“Professor Andy Schmitz argued that ag econ is econ, with some emphasis on agriculture. He advocated publishing in Econ journals on broad issues and opportunistically writing papers on ag problems.”
However, as David further writes, nothing could be farther from the truth:
“I started going to Ag Econ meetings and discovered a new parallel universe to the mainstream economic world. There was more real-world emphasis on technology adoption, supply chain, future markets, and political economy. While the analyses may not be as elegant as one may see in mainstream econ, there was a lot of conceptual innovation and relevance. I realized that this is my discipline.”
So what is the difference?
These are closely allied disciplines with a symbiotic relationship – but ag econ is not a pure subset of Economics. Economics aims to understand behavior and explain prices, resource allocation, production patterns, the macroeconomy, and international trade. Over time, its coverage grew to explain almost all human choices, including marriage and interaction within the family, and political outcomes…..The relationship between ARE and ECON is like that of physics and engineering or economics and business administration.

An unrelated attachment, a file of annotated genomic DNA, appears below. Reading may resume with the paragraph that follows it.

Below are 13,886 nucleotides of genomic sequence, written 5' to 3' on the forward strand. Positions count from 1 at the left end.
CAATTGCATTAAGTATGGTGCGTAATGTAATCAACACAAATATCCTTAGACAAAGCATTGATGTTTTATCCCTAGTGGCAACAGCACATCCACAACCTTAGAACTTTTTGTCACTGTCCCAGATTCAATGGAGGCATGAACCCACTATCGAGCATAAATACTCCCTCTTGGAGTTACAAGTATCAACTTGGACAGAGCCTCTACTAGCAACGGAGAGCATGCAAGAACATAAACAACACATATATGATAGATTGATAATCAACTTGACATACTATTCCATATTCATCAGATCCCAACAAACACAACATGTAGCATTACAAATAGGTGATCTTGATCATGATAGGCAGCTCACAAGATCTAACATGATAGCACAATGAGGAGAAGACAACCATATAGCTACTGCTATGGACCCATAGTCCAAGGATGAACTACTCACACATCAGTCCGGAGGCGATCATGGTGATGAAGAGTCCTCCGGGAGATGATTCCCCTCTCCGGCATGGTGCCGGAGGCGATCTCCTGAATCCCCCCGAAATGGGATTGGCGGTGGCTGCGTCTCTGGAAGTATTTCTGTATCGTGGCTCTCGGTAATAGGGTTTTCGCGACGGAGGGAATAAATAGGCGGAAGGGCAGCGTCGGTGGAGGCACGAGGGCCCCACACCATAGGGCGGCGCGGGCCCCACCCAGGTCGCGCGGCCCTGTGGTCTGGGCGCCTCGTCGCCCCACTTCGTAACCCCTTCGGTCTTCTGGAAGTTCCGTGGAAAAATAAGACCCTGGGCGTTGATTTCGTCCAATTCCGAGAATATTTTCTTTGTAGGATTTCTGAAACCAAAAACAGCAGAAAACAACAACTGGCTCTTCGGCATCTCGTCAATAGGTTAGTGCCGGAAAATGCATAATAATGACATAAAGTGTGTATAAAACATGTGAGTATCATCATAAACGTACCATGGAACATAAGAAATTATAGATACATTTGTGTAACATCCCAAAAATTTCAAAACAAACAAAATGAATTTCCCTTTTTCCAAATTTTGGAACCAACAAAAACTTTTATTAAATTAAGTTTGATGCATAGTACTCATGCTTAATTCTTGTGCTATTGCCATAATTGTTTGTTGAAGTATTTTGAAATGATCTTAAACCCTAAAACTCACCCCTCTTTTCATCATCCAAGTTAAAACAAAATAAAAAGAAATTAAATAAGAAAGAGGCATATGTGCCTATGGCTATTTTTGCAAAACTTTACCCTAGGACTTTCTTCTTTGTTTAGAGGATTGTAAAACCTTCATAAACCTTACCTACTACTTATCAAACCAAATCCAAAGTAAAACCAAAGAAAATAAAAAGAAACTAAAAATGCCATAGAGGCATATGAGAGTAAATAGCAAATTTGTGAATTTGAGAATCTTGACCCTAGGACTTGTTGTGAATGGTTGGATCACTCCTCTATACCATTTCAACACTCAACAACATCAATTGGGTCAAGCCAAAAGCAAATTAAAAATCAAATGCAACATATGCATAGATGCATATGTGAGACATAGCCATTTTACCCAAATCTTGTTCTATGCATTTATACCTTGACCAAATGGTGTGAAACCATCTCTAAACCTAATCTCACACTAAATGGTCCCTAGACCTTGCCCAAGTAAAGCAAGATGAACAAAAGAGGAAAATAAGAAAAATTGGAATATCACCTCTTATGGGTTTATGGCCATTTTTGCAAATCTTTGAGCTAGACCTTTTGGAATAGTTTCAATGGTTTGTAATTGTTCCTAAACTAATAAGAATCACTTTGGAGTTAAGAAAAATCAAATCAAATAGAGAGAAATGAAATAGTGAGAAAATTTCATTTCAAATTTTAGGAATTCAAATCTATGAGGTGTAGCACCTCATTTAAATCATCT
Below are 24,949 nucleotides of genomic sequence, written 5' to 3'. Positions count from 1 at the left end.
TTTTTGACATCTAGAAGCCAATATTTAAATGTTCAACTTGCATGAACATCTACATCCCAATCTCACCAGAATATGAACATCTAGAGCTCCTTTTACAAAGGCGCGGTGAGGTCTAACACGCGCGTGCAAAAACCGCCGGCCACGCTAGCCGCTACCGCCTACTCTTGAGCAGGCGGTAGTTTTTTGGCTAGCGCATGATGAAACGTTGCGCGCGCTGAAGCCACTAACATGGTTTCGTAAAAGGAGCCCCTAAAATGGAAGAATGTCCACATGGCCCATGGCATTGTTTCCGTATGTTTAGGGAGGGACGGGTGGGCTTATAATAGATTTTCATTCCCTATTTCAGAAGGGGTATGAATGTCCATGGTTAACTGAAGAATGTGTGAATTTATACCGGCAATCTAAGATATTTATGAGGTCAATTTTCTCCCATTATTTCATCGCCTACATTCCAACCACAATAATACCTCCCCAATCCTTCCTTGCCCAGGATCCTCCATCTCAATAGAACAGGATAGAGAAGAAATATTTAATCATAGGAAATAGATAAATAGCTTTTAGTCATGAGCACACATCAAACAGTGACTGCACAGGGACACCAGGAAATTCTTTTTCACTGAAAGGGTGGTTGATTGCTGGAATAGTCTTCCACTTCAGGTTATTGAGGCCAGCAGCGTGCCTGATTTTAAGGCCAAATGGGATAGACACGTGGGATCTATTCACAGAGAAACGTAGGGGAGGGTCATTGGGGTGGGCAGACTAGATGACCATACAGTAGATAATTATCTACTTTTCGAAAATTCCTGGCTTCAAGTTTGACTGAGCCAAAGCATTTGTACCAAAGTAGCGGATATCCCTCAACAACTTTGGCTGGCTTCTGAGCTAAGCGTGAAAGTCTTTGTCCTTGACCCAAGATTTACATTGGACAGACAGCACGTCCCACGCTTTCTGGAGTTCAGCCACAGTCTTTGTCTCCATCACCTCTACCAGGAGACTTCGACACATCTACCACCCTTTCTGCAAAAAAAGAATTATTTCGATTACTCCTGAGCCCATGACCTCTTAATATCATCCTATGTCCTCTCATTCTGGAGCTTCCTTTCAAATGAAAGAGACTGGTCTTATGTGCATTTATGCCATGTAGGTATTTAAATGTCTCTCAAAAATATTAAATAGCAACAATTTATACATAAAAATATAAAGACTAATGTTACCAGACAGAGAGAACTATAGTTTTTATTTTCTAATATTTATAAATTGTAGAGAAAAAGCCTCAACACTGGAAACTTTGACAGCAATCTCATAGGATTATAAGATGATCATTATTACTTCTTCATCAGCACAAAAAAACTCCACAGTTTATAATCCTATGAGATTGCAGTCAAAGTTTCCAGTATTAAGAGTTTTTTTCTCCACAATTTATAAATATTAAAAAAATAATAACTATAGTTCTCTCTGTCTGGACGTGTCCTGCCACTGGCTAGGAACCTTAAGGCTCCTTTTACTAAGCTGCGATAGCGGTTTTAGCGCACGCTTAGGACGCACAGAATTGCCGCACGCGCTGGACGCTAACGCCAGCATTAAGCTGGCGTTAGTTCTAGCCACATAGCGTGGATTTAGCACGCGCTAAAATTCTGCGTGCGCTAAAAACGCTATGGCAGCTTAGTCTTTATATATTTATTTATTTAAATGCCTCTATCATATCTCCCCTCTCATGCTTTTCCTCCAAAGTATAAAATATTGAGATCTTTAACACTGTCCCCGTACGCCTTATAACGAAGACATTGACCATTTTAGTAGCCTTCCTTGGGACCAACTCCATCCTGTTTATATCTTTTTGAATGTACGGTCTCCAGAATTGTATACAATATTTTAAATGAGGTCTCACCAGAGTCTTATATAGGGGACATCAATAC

The relationship between physics and engineering reveals something vital: We need an applied science mindset to tackle entangling problems in the domains of food and agribusiness.
Tracing the roots of the multi-disciplinary nature of agricultural economics, David writes something which is music to my ears:
“Agricultural and resource economists have emphasized multidisciplinary work and collaboration with scientists aiming to solve emerging problems. Their research portfolio includes applied theories integrating socio-political with natural resources systems and studies to assess past policies, project their impacts, and design new approaches for diverse decision-makers, from farmers to local government and the international community.”
Why do we multi-disciplinary focus on agriculture?
“…The challenges of climate change, loss of biodiversity and water, and food security urgently require research that combines the rigorous understanding of economics and policies with knowledge of the subject matter in ARE departments…ARE and ECON should co-evolve, pursuing their distinct missions, thus contributing to making the world a better place. "
Can these diverse domains coevolve in keeping up with the pace of each other to address the literal and metaphorical burning issues we face today? Our f
uture present is at stake!
So, what do you think?